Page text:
As told by Oliver Sutton, The Cheese Artisans’ chief fromager who’s a walking encyclopedia of every cheese imaginable.

A little background

Washed rind cheeses have been made in Europe since the middle ages. While there is no specific historical reference to the first production, it has been widely attributed to the monasteries of Northern France, often referred to as monastic or Trappist cheeses. some have attributed rind-washing as an attempt to develop a meaty flavour in cheese as people had to abstain from meat for long periods of time. However, it is also known that it inhibits mould development and helps the development of good bacteria, as well as enhancing flavour. During this period, water was mostly not potable. so they would have used beer, wine or spirits to wash the cheeses. 

The many varieties

The washed rind family of cheeses is incredibly broad. Gruyère and comte are part of it but generally, when people refer to washed rinds, they’re thinking of the soft and the stinky. It all boils down to preference. Styles such as epoisses (trou du cru), livarot, münster and limburger are intense and certainly not for the faint-hearted. Other styles such as reblochon or taleggio are far mellower and less aromatic but with a creamier flavour profile that’s easier for a far broader audience. Try the langres, a French soft cow’s milk washed with marc de champagne. Mellow, rich and creamy, with the rind wrinkled of a beautiful orange. 

What causes the smell?

The process changes the make-up of the cheese, developing a bacteria that’s better suited to humid, ammoniated and salty conditions. On washed rind cheese, the notable bacteria is brevibacterium linens among others. Key characteristics include an orangey-red colour and aroma that isn’t always pungent. 

Telling a good-bad smell from a bad-bad smell

The main odour to be wary of is ammonia, which is almost always a sign that the cheese has overdeveloped and the flavour will be just as it smells. Another good sign to look for is at the rind of the cheese itself. If you see a lot of little white spots looking like salt crystals, the cheese has overdeveloped and the flavour will be unpleasant.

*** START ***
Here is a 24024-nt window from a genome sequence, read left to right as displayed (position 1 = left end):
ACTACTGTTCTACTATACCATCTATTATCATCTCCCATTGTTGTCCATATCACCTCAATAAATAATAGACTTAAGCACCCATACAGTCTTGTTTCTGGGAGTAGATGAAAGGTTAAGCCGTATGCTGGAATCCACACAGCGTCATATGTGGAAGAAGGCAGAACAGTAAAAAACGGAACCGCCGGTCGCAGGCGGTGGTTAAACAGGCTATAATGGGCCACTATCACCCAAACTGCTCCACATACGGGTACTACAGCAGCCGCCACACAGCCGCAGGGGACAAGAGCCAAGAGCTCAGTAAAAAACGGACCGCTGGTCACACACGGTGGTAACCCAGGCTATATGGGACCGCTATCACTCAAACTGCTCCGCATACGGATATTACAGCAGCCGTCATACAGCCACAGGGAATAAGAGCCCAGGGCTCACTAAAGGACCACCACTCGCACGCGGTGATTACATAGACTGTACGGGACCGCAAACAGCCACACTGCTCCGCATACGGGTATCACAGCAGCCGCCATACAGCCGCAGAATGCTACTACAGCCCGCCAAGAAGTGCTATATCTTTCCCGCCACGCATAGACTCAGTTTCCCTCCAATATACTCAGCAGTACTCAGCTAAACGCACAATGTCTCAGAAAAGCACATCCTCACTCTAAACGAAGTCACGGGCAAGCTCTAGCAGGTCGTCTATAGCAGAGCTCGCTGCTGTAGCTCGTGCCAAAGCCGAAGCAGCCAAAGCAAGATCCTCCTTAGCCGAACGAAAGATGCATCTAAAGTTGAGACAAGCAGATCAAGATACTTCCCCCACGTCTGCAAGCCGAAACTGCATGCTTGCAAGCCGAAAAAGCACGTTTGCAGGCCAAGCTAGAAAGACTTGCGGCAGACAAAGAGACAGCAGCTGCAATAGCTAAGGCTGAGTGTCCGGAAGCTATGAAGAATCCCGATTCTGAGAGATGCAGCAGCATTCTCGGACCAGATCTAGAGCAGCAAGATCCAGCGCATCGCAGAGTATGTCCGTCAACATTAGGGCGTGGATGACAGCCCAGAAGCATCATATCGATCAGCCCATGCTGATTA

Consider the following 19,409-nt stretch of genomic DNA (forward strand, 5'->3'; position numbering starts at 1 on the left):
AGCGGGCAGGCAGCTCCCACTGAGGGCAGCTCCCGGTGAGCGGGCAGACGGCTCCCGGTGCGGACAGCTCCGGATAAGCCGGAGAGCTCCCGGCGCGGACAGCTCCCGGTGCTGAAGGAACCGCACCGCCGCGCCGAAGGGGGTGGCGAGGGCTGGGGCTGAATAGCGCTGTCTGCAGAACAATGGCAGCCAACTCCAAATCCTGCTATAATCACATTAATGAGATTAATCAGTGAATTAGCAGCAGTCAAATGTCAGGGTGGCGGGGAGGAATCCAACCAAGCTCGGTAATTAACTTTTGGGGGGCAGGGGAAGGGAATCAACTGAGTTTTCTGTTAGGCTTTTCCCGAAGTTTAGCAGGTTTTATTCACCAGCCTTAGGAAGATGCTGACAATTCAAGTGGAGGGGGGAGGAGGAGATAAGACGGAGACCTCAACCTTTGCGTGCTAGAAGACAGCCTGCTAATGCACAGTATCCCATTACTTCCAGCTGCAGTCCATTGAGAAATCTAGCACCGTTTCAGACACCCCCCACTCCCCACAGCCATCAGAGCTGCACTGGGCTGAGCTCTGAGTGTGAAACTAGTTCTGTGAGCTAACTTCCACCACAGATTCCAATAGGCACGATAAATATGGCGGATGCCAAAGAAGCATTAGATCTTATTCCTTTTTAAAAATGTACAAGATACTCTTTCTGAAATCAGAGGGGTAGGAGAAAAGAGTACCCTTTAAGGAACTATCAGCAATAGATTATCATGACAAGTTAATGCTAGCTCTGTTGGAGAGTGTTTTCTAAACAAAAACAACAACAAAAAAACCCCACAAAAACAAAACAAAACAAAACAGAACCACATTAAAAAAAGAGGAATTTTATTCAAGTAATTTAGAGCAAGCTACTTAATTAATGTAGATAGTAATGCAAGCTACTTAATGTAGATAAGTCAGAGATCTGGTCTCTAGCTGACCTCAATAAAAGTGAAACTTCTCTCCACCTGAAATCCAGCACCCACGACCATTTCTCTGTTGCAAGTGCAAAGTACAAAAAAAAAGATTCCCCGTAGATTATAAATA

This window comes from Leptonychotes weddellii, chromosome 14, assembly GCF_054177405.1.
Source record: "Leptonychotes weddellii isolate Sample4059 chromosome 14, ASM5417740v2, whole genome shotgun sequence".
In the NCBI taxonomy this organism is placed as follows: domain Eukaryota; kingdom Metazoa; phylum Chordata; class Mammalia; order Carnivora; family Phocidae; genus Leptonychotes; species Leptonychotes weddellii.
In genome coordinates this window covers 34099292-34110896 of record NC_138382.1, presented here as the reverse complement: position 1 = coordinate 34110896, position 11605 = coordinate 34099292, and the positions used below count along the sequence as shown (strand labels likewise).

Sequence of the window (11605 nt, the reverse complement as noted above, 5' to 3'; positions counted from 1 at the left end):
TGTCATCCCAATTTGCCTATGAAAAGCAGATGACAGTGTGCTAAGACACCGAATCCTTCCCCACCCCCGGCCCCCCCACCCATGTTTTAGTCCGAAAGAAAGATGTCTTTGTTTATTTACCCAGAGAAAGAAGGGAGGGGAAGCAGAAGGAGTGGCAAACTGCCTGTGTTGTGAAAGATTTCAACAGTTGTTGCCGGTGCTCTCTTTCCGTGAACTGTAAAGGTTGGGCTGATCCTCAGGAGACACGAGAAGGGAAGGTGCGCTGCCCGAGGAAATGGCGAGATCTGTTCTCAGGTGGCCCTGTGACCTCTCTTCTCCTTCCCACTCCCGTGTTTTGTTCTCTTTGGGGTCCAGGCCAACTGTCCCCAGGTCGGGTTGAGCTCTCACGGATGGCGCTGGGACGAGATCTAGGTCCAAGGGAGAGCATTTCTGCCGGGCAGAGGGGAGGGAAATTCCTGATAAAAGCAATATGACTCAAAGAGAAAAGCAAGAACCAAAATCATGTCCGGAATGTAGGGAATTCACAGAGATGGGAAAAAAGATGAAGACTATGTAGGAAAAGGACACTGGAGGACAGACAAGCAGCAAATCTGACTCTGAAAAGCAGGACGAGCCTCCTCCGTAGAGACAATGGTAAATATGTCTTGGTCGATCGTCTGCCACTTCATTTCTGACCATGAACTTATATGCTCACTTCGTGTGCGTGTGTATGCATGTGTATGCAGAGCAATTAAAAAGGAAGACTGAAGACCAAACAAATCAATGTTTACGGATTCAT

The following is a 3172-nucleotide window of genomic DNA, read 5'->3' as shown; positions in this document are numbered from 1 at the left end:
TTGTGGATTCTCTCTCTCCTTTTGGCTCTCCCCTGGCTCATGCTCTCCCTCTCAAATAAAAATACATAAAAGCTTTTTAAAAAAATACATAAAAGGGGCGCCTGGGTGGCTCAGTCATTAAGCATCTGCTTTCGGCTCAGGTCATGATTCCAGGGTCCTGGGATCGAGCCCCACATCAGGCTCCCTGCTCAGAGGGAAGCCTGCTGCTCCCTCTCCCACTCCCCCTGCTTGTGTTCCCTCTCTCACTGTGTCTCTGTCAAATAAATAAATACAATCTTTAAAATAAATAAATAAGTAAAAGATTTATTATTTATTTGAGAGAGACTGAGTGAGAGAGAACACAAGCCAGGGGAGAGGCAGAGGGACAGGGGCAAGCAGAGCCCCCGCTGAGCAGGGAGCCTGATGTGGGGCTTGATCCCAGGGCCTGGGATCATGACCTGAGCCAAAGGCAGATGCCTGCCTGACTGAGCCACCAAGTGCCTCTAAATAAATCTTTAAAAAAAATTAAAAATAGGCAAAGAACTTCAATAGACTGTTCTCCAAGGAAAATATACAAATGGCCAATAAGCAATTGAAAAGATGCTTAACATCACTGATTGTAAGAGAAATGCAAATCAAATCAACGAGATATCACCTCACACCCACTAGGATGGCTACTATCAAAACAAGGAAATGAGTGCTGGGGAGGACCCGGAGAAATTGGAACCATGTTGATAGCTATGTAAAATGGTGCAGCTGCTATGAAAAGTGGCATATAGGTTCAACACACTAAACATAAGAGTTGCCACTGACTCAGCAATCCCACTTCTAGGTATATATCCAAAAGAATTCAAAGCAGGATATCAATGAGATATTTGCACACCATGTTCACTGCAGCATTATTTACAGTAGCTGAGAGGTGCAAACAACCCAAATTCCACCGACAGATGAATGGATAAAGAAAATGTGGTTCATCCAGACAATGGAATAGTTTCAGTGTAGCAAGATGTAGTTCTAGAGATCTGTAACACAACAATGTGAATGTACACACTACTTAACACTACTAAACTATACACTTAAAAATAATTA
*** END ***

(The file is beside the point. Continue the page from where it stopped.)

The degree of stink vs flavour

We don’t really define the cheese by its aroma as the aroma is not necessarily definitive of the flavour profile. Stinking Bishop, an English cow’s milk cheese washed with pear cider has a particularly pungent aroma but the flavour is mellow and fruity. 

Ripening cheese at home

Cheese maturation is a skill and it requires many varied factors that are dependent on it. If you are keen, the best investment is a wine fridge. It has both temperature and humidity control, thus you can amend both factors and create the ideal climatic conditions. 

Storing cheese at home

The best way to store cheese is wrapped in parchment paper and in a tupperware. This will protect the cheese from humidity (reducing chances of mould) and prevent your fridge from smelling like cheese. Often enough, cheese gets thrown away because the face has developed white mould spores. Actually, this is perfectly fine and can be eaten but for those not feeling so brave, just scrape it off and wrap it in fresh parchment. 

It is best served with…

I am a bit of a cheese purist so i really like to enjoy the cheese on its own or with bread (either a baguette or sourdough). But there are a multitude of excellent crackers and condiments that pair with cheese, giving them a new dimension. Dried or fresh figs, grapes and fruit jam are great. Raclette, melted under a raclette grill and served over boiled potatoes with Cornichons and cold cuts is a dish made in heaven. Lastly, cheese is always at its best when served at room temperature. In our climate, I would suggest getting your cheese out 10 to 15 minutes before serving. 

Oliver Sutton’s dairy career started early at seven with two pet goats and a yogurt delivery service. He trained as a chef and worked in fine food distribution before following his calling in the world of cheese. Armed with over 15 years of experience working in the UK and as a judge at both the British and World Cheese Awards, Sutton moved to Singapore in February 2016 to create Singapore’s first purpose-built cheese maturing rooms at The Cheese Artisans.

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